Activities per year
Recent research using eye-tracking typically relies on constrained visual contexts in particular goal-oriented contexts, viewing a small array of objects on a computer screen and performing some overt decision or identification. Eyetracking paradigms that use pictures as a measure of word or sentence comprehension are sometimes touted as ecologically invalid because pictures and explicit tasks are not always present during language comprehension. This study compared the comprehension of sentences with two different grammatical forms: the past progressive (e.g., was walking), which emphasizes the ongoing nature of actions, and the simple past (e.g., walked), which emphasizes the end-state of an action. The results showed that the distribution and timing of eye movements mirrors the underlying conceptual structure of this linguistic difference in the absence of any visual stimuli or task constraint: Fixations were shorter and saccades were more dispersed across the screen, as if thinking about more dynamic events when listening to the past progressive stories. Thus, eye movement data suggest that visual inputs or an explicit task are unnecessary to solicit analog representations of features such as movement, that could be a key perceptual component to grammatical comprehension.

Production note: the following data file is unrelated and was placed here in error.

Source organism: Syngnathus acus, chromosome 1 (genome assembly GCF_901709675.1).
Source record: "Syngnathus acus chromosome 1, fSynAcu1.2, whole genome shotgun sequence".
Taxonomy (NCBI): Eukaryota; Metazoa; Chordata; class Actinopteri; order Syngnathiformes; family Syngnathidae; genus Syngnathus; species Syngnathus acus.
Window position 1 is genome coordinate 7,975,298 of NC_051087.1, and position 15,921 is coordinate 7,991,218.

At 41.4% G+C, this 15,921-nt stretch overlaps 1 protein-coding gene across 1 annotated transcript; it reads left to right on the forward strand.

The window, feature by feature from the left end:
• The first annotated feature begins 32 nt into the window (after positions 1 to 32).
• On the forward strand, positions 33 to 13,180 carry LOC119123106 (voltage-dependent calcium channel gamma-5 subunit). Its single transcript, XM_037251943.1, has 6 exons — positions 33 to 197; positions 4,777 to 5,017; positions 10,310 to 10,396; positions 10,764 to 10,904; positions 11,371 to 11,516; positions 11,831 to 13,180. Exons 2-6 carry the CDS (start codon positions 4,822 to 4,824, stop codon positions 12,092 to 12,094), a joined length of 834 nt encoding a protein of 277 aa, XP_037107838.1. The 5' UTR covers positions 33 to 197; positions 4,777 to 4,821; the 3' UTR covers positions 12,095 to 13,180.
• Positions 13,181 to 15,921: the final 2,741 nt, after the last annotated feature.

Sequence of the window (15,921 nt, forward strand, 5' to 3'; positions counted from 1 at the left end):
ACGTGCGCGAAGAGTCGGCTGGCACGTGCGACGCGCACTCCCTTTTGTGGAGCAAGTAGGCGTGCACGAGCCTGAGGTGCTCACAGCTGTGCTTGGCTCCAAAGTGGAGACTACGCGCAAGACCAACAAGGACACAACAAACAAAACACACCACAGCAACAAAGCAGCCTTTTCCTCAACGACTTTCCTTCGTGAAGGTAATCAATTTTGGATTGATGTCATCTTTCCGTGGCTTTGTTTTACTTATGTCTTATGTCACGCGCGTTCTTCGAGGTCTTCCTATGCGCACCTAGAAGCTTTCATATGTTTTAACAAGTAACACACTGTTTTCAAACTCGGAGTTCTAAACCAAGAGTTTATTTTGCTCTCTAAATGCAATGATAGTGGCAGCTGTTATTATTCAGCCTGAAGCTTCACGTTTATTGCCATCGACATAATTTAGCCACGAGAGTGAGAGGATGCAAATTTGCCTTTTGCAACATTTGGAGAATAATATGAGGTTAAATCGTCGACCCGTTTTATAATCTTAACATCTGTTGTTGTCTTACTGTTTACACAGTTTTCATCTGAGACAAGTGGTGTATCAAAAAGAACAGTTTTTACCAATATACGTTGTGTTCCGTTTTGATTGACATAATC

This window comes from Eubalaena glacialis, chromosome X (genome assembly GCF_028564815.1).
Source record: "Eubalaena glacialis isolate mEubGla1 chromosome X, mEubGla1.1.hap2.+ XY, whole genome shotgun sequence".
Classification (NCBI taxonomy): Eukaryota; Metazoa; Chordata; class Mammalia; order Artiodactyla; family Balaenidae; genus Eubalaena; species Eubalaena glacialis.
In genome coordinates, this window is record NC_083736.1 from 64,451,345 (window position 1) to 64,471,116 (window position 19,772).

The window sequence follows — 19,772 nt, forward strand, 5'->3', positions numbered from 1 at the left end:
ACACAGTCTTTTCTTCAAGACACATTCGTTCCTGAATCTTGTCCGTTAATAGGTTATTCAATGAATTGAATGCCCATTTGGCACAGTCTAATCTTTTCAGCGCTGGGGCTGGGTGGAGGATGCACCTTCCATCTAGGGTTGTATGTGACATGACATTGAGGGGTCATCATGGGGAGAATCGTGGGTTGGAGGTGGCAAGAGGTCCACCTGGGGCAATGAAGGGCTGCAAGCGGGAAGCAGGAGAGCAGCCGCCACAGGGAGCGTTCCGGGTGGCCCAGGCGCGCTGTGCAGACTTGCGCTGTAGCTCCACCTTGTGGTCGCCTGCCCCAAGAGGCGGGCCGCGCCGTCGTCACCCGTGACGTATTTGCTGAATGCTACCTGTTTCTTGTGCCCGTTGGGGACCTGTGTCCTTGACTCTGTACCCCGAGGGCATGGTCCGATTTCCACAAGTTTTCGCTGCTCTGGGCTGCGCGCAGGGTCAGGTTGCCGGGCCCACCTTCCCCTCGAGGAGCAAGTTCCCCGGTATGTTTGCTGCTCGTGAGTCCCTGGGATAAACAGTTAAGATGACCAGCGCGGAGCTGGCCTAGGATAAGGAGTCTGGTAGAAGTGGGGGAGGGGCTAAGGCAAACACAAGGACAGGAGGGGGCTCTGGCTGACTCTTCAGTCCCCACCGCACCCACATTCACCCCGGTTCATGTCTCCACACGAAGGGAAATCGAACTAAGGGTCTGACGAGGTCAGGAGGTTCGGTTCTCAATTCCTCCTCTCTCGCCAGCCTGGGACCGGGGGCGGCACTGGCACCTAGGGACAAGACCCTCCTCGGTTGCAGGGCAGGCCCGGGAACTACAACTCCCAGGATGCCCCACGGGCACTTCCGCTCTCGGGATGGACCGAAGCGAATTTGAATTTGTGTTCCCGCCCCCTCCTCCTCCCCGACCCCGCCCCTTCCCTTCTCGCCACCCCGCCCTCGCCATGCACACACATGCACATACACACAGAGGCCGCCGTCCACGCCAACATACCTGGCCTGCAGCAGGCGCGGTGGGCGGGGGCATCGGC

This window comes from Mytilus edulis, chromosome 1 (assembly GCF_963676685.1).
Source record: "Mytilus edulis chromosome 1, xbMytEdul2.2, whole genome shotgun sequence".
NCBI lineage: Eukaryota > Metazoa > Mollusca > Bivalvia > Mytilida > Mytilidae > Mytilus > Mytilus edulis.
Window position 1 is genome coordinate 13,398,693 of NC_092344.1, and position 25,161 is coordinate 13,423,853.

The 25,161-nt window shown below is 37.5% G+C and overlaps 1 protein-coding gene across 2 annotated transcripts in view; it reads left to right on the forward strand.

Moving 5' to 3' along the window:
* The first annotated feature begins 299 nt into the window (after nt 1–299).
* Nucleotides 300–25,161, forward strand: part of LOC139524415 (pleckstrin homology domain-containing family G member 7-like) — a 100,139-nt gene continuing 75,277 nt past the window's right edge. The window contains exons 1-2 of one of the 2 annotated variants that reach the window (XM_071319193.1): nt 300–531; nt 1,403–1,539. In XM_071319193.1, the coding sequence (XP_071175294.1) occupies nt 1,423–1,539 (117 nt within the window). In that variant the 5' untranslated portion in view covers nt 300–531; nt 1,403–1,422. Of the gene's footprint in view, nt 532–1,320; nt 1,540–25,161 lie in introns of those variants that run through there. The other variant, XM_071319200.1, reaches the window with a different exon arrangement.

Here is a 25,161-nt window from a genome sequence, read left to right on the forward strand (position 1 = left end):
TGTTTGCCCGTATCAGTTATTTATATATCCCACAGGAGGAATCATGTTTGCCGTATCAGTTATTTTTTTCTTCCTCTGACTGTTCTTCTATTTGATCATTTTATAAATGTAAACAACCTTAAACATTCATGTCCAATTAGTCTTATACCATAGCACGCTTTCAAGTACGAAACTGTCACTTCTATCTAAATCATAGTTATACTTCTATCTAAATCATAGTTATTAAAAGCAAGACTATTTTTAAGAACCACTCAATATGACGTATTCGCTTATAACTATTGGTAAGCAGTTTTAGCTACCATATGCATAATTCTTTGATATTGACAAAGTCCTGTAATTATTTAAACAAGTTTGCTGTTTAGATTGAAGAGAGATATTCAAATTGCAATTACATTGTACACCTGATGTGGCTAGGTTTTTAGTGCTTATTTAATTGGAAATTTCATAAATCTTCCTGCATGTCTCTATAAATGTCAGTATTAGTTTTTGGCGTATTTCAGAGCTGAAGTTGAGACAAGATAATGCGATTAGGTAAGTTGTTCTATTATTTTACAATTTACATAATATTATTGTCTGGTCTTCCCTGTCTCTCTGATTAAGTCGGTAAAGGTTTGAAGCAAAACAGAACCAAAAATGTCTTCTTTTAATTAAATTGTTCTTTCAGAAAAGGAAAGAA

|Number of pages||7|
|Journal||Frontiers in Psychology|
|Early online date||21 May 2014|
|Publication status||E-pub ahead of print - 21 May 2014|
- mental simulation
- grammatical aspect
FingerprintDive into the research topics of 'Eye movements during listening reveal spontaneous grammatical processing'. Together they form a unique fingerprint.
- 1 Guest lecture or Invited talk
Language-induced mental simulation: Distance, grammar, and the senses
Bodo Winter (Speaker)21 Nov 2016
Activity: Academic and Industrial events › Guest lecture or Invited talk